On this day in 1939, all the universities and colleges in Prague closed. 1,200 Czech students were arrested, and nine students and professors were executed. November 17th has since been known as International Students’ Day.
On the 28th of October in 1939, the Medical Faculty of Charles University held an anti-Nazi demonstration to commemorate the 21st anniversary of the independence of the Czechoslovak Republic. During this time, Czechoslovakia was occupied by Nazi Germany.
“On October 28, 1939, demonstrators, many of them wearing the peaked cap made famous by Masaryk, gathered on Wenceslas Square to protest against German occupation.” – Prague: A Cultural History by Richard Burton
Jan Opletal, one of the students attending the demonstration, was shot in the stomach during the Nazi’s efforts to suppress the riots, and was severely wounded. He died from his injuries 14 days later.
His funeral was held on November 15th and the procession, which travelled from Prague to his home in Moravia, was attended by thousands of students. It soon turned into another anti-Nazi demonstration. Students tore down the German street signs, which symbolized the humiliation of the Nazi occupation.
This exasperated the Nazi’s and, in retaliation, on November 17th they closed down all the institutes of higher education in Prague, arrested over 1,200 students, sent them to concentration camps, and executed one professor and eight students without trial.
“The memory of this sacrifice runs deep in the Prague student community.” – Prague: A Cultural History by Richard Burton
As a result of these tragedies, in 1941, the 17th of November was marked as International Students’ Day. Fifty years later, on November 17, 1989, history would repeat itself.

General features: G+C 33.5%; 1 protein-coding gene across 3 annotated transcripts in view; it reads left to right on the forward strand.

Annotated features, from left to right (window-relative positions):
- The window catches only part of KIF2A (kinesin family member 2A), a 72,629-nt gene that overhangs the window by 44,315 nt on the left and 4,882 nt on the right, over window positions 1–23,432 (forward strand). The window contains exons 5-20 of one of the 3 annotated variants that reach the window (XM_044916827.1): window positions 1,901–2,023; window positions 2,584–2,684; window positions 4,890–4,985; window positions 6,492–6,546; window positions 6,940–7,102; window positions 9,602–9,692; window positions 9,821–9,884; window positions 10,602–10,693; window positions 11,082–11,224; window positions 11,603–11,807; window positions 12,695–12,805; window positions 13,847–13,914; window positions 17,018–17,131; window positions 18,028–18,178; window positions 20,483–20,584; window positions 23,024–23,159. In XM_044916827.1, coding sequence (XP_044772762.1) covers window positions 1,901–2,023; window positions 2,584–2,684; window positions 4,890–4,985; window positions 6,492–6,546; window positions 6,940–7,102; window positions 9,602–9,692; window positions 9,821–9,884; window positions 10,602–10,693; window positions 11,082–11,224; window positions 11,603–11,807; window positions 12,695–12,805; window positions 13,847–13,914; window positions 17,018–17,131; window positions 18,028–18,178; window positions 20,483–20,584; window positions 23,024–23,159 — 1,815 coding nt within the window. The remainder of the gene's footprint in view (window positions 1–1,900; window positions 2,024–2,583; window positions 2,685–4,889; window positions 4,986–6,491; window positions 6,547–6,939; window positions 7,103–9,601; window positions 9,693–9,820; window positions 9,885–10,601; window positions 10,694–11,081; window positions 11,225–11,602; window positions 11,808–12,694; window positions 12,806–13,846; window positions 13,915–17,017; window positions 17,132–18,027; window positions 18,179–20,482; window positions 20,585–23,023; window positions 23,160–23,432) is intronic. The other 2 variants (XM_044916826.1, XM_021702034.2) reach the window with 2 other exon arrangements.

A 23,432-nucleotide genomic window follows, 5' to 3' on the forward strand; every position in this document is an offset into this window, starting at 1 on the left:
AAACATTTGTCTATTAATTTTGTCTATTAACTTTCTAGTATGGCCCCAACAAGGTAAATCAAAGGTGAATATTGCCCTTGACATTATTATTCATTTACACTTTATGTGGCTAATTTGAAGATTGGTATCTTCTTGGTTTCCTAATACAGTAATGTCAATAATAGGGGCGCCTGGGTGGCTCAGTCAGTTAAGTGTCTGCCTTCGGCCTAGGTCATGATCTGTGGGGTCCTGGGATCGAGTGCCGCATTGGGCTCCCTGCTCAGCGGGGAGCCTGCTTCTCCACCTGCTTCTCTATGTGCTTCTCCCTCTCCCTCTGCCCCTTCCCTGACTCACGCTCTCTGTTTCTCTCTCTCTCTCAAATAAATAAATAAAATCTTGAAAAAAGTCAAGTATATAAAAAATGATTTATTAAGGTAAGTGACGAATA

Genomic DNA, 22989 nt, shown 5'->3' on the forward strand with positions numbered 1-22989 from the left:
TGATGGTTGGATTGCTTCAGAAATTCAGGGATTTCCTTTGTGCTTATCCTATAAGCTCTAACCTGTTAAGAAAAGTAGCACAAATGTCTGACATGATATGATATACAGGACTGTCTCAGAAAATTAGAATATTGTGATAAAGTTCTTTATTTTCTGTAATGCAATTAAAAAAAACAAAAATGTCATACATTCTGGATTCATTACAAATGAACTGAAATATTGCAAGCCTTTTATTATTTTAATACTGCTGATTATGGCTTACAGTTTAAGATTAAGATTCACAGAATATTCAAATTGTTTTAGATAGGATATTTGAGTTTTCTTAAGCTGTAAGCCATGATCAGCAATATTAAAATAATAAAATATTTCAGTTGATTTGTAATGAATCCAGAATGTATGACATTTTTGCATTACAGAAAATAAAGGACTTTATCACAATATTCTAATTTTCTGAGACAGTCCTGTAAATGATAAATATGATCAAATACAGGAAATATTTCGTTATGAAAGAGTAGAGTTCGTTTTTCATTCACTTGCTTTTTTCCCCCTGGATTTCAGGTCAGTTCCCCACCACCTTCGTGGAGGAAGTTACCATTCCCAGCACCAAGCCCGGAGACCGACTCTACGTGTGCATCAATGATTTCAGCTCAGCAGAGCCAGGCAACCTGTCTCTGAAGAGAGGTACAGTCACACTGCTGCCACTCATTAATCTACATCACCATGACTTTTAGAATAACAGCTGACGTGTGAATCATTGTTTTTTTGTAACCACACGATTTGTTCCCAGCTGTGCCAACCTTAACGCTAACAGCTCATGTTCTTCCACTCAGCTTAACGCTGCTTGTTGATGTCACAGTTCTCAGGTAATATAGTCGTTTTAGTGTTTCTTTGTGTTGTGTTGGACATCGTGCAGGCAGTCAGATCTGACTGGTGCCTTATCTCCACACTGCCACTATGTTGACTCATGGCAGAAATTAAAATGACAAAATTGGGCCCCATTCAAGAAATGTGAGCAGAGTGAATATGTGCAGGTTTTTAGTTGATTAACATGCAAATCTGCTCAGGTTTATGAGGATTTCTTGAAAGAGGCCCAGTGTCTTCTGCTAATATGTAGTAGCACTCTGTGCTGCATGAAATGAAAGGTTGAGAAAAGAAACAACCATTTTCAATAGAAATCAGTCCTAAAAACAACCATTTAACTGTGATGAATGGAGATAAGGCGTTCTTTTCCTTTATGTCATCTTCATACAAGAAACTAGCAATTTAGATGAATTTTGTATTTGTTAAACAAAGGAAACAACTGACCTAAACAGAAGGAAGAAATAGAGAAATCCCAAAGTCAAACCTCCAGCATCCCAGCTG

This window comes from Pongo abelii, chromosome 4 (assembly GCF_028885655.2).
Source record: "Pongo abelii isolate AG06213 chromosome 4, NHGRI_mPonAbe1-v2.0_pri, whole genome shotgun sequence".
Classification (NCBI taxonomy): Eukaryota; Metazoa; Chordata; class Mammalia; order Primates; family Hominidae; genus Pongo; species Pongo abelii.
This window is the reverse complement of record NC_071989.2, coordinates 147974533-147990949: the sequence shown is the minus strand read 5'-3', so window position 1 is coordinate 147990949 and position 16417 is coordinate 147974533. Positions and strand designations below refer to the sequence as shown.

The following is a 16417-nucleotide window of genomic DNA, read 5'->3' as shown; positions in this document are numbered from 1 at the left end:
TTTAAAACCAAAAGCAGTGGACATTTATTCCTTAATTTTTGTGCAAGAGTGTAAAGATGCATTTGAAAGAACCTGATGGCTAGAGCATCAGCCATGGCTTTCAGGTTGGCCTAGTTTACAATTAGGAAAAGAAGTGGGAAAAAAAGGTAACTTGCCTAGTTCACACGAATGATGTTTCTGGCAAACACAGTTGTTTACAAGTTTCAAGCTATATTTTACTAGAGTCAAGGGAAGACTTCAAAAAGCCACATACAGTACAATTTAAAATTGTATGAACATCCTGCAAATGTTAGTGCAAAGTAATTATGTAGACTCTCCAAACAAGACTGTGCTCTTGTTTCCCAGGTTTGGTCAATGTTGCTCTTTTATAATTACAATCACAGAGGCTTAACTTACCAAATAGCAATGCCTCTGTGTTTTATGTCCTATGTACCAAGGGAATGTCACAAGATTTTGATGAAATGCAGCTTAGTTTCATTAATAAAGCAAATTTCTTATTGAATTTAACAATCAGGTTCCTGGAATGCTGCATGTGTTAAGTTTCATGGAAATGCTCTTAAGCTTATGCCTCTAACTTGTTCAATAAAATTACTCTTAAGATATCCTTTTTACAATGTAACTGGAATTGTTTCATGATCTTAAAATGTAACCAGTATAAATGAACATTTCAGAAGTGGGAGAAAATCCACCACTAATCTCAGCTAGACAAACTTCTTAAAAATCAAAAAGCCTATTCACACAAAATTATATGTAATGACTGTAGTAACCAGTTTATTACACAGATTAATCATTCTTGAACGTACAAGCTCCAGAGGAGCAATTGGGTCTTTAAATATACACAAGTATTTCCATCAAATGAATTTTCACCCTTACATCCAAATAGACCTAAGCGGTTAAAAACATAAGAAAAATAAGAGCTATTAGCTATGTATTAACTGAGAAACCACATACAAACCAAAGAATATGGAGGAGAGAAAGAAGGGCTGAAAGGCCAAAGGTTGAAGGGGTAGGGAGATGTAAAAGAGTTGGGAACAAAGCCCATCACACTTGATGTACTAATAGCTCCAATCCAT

Late in the fall of 1989 students organized a demonstration to commemorate International Students’ Day and to pay homage to the student martyr Jan Opletal. What began as a peaceful, officially sanctioned march soon turned into a violent demonstration against the communist government during which students voiced their disapproval of the communist party and demanded it’s resignation. By nightfall the riots became violent and students were brutally beaten by riot police.
“The demonstrators were met by ranks of riot police easily recognizable by their white helmets.” – Prague: A Cultural History by Richard Burton
This demonstration was attended by over 15,000 people and would eventually lead to the general public going on strike, demanding the very same thing as the students; that the country’s communist government resign. This demonstration, which took place on November 17, 1989, is believed to have sparked the Velvet Revolution which eventually led to the freedom of the Czech people.
“The demonstrators sat down in the street while some of them handed out flowers, sixties-style, to the police.” – Prague: A Cultural History by Richard Burton
As a result of the events of 1989, November 17th was marked as Struggle for Freedom and Democracy Day in 2000.
November 17th is an important day for Czechs not just for one, but for two reasons. Two significant events in Czech history took place on November 17th and both played a pivotal role in the Czech Republic’s fight for democracy and freedom. The first of these events is the student demonstration against the Nazi occupation, which took place on November 17, 1939, and the second, which took place fifty years later, is the demonstration against the communist government, which took place on November 17, 1989.
A memorial was built on Národní třída (Avenue of the Nation) in Prague to remember the Velvet Revolution and the students who started it.
Czech citizens still gather at the students’ memorial on the 17th of November to light candles for those who participated in the demonstrations of 1989.
You can learn more about International Students’ Day and the Velvet Revolution in Richard Burton’s book Prague: A Cultural History.
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